For the past couple of years, my husband and I have tried to pick a book that we’ll both read and discuss. We use lists of best-sellers and award-winners to make our selection. Atonement’s plot is what initially appealed to us. While that actually turned out to be at times lackluster, there was still much we found to like about Atonement. As such, it gave us a couple of weeks of engaging reading, as well as lively discussion, which is exactly what we want from a book we pick to share.

My rating? Bag it: Carry it with you. Make it a top priority to read.

How would you rate this book?

After I finished reading How to Lose Everything by Phillip Mattheis, my husband and I had a long discussion about this mostly true story. Our chat revolved around two questions: Does a book need an uplifting moral or theme to have merit? When is the entertainment value of a book sufficient on its own?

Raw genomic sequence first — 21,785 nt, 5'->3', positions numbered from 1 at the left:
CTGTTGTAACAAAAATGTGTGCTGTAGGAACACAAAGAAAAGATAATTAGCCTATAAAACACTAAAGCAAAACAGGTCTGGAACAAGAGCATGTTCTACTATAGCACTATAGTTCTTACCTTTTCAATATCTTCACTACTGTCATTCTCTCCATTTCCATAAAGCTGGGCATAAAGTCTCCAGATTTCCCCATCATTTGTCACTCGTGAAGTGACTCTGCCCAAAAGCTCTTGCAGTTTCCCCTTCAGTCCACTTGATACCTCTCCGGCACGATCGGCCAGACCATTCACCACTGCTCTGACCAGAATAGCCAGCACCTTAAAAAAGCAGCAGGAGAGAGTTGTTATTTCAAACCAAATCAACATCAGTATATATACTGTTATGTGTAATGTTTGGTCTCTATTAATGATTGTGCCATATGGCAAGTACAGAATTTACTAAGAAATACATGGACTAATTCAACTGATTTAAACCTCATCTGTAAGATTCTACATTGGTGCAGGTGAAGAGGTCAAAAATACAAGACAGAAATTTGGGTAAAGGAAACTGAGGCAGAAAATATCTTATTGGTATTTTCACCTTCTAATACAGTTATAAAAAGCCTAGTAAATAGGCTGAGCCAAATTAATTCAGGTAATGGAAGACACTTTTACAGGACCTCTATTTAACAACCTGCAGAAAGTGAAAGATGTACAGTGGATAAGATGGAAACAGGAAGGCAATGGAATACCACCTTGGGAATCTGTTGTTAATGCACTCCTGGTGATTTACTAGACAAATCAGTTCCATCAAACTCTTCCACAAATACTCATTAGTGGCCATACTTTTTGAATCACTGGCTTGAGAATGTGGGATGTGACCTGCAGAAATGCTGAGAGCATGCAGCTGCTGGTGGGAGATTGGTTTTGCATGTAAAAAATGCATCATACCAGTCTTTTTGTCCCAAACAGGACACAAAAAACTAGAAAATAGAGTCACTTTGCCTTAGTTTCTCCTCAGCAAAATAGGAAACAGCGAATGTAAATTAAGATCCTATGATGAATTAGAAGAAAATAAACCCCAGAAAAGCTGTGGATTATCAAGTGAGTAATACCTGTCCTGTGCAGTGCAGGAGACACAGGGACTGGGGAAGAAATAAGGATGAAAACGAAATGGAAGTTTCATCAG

There’s a line in an old song by Cyndi Lauper that says, “Money changes everything.” This pretty much describes the theme of How to Lose Everything. The summer of 1994, four teenage boys find a fortune inside an abandoned house. Initially, they feel such thrill about their find that they keep wanting to feel the money. Because this money isn’t rightfully theirs but belongs to whoever owned the house, the boys don’t feel comfortable telling their parents about the money. Or maybe the boys would have kept their discovery secret anyway, because therein they remained in control of the money. In any event, they also start out feeling content enough to spend the money on incidentals like candy, smokes, pizza, and drugs.